Air-gapped computers not secure from advanced threat actors, Kaspersky warns

Air-gapped computers not secure from advanced threat actors, Kaspersky warns

Air-gapped computers not secure from advanted threat actors

If your organisation holds highly sensitive data that it keeps safe from external access through air-gapped computers and other devices, hackers have ways to exfiltrate data out of such devices without leaving any traces.

Air-gapped computers are usually considered the most secure means to store classified information, the loss of which can imminently compromise national security or the loss of intellectual property rights which take decades of hard work and research to obtain.

However, security firm Kaspersky warns that advanced hackers can use the laws of physics, their inventiveness, and their technical acumen to exfiltrate classified data stored in air-gapped computers, often without leaving a trace. And they are not talking about bribed insiders.

Hackers can use various techniques based on principles of physics such as ultrasound, electromagnetism, magnetism, optics, thermodynamics, and seismic waves to interact with air-gapped computers and obtain information stored in them, the firm said.

For instance, the AirHopper malware is capable of bridging the air-gap between an isolated network and nearby infected mobile phones using FM signals. After converting an electromagnetic field into an electric signal, hackers can "use malware to send a sequence of signals to the display and transform the monitor cable into a kind of antenna. By manipulating the number and frequency of the bytes sent, they can induce radio emissions detectable by an FM receiver," Kaspersky said.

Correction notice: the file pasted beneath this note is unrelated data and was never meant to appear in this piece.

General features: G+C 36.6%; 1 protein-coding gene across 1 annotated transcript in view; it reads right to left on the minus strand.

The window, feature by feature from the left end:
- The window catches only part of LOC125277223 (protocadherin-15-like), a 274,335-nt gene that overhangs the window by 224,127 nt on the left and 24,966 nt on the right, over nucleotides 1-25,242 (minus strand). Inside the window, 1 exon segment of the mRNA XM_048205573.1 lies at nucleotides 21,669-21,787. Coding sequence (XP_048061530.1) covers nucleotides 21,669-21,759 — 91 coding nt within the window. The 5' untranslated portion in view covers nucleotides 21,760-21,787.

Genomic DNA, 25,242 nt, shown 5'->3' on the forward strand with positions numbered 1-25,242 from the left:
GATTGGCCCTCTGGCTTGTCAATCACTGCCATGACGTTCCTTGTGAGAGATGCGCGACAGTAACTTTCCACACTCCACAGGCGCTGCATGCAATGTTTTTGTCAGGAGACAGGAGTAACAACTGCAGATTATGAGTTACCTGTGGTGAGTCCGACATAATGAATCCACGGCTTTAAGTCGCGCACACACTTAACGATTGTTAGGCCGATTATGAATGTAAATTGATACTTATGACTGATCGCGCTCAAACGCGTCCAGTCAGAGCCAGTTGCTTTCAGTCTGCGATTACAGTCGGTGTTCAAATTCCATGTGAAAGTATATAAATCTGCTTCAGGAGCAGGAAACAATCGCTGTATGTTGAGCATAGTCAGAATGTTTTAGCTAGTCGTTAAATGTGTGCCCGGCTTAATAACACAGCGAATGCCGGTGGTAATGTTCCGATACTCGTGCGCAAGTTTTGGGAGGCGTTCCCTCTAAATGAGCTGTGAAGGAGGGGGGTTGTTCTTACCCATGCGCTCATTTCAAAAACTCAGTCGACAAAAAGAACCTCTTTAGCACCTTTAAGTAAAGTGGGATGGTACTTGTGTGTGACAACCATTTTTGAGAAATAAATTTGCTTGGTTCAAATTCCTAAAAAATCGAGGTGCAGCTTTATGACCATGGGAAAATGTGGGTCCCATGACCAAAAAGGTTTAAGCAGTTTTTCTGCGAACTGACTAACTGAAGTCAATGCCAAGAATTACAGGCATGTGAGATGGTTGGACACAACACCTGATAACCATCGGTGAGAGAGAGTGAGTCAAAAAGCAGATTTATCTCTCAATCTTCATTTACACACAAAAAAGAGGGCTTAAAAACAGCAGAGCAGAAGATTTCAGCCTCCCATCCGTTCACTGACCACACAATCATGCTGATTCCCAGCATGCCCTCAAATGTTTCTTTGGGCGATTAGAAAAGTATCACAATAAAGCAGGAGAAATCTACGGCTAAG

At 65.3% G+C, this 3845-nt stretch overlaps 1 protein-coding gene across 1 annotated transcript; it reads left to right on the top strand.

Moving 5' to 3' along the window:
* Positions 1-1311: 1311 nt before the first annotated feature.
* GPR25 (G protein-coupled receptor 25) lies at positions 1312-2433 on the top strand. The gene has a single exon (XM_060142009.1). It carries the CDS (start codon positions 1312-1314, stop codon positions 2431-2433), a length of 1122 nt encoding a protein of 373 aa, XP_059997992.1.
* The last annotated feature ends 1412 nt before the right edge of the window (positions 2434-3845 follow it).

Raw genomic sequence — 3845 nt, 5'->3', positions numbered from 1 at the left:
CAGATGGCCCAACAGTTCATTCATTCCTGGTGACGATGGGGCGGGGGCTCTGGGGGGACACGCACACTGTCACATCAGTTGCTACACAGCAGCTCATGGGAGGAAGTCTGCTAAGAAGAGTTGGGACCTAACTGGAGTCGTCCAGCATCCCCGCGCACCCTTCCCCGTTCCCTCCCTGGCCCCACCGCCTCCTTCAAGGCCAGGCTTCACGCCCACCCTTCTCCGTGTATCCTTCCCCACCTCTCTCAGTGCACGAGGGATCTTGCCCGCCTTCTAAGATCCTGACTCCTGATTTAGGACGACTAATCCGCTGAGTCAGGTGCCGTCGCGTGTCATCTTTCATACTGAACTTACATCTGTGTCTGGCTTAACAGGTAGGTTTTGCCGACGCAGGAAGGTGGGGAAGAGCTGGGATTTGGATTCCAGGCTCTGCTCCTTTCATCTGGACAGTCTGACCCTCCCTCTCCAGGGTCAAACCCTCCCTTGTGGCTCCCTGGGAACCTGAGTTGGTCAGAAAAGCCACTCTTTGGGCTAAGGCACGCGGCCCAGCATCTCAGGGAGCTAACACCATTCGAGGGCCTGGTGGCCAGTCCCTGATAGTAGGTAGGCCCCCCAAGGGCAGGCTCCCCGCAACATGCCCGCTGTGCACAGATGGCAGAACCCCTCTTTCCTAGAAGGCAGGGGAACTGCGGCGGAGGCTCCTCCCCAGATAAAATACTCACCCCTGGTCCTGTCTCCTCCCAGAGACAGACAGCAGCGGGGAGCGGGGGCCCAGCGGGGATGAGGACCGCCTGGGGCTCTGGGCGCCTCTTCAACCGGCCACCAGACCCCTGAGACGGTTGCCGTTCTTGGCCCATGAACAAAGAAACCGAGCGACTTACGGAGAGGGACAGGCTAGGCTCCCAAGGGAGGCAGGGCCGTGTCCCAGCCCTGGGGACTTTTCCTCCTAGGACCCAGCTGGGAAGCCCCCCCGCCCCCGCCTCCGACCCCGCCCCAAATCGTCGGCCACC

High-frequency magnetic radiation generated by CPUs can also be controlled through the use of software that can manipulate the load on a processor’s cores. A group of researchers at Israel’s Ben-Gurion University demonstrated how this technique can even bypass a Faraday Cage that is designed to block electromagnetic signals.

Hackers can also use malware to remotely instruct computers to alter the temperature inside their systems, and deploy another remote machine to log the changes, convert them into intelligible information, and send out the data. However, this trick can only work if the two computers are not more than 16 inches away from one another.

According to Kaspersky, most of these techniques to infiltrate air-gapped computers are highly complex and will only be used by foreign intelligence agencies or industrial spies with deep pockets that have a hge interest in the data they are trying to access.

For organisations that use air-gapped computers to store data, the security firm advises that sufficient distance should be ensured between devices to prevent hackers from using one infected device to target another. At the same time, organisations should ban the use of computer audio equipment, limit the infrared functionality of surveillance cameras , shield the premises, reduce LED visibility, and disable USB ports on the air-gapped computer to prevent infection.

This isn't the first time that various techniques have been discovered to exfiltrate data from air-gapped computers. In May, Israeli security researcher Dr Mordechai Guri developed a leftfield technique for extracting data from air-gapped systems. His approach involved creating an acoustic covert channel by turning a PC’s power supplies into speakers.

“Our developed malware can exploit the computer power supply unit (PSU) to play sounds and use it as an out-of-band, secondary speaker with limited capabilities. The malicious code manipulates the internal ‘switching frequency’ of the power supply and hence controls the sound waveforms generated from its capacitors and transformers,” he said.

ALSO READ: Lazarus Group’s DTrack malware infects Indian nuclear power plant

Copyright Lyonsdown Limited 2020

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